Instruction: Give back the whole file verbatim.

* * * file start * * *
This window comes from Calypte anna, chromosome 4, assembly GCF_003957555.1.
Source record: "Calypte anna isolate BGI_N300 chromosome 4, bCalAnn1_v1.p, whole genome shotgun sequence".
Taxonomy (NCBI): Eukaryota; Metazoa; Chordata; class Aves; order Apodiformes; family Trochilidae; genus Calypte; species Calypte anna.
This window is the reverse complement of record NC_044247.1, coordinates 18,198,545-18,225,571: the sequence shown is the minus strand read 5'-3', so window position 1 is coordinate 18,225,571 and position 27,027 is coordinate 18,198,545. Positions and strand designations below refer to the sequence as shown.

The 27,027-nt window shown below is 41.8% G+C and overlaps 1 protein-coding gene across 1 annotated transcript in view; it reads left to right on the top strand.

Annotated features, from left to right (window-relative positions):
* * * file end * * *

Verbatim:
This window comes from Calypte anna, chromosome 4, assembly GCF_003957555.1.
Source record: "Calypte anna isolate BGI_N300 chromosome 4, bCalAnn1_v1.p, whole genome shotgun sequence".
Taxonomy (NCBI): Eukaryota; Metazoa; Chordata; class Aves; order Apodiformes; family Trochilidae; genus Calypte; species Calypte anna.
This window is the reverse complement of record NC_044247.1, coordinates 18,198,545-18,225,571: the sequence shown is the minus strand read 5'-3', so window position 1 is coordinate 18,225,571 and position 27,027 is coordinate 18,198,545. Positions and strand designations below refer to the sequence as shown.

The 27,027-nt window shown below is 41.8% G+C and overlaps 1 protein-coding gene across 1 annotated transcript in view; it reads left to right on the top strand.

Annotated features, from left to right (window-relative positions):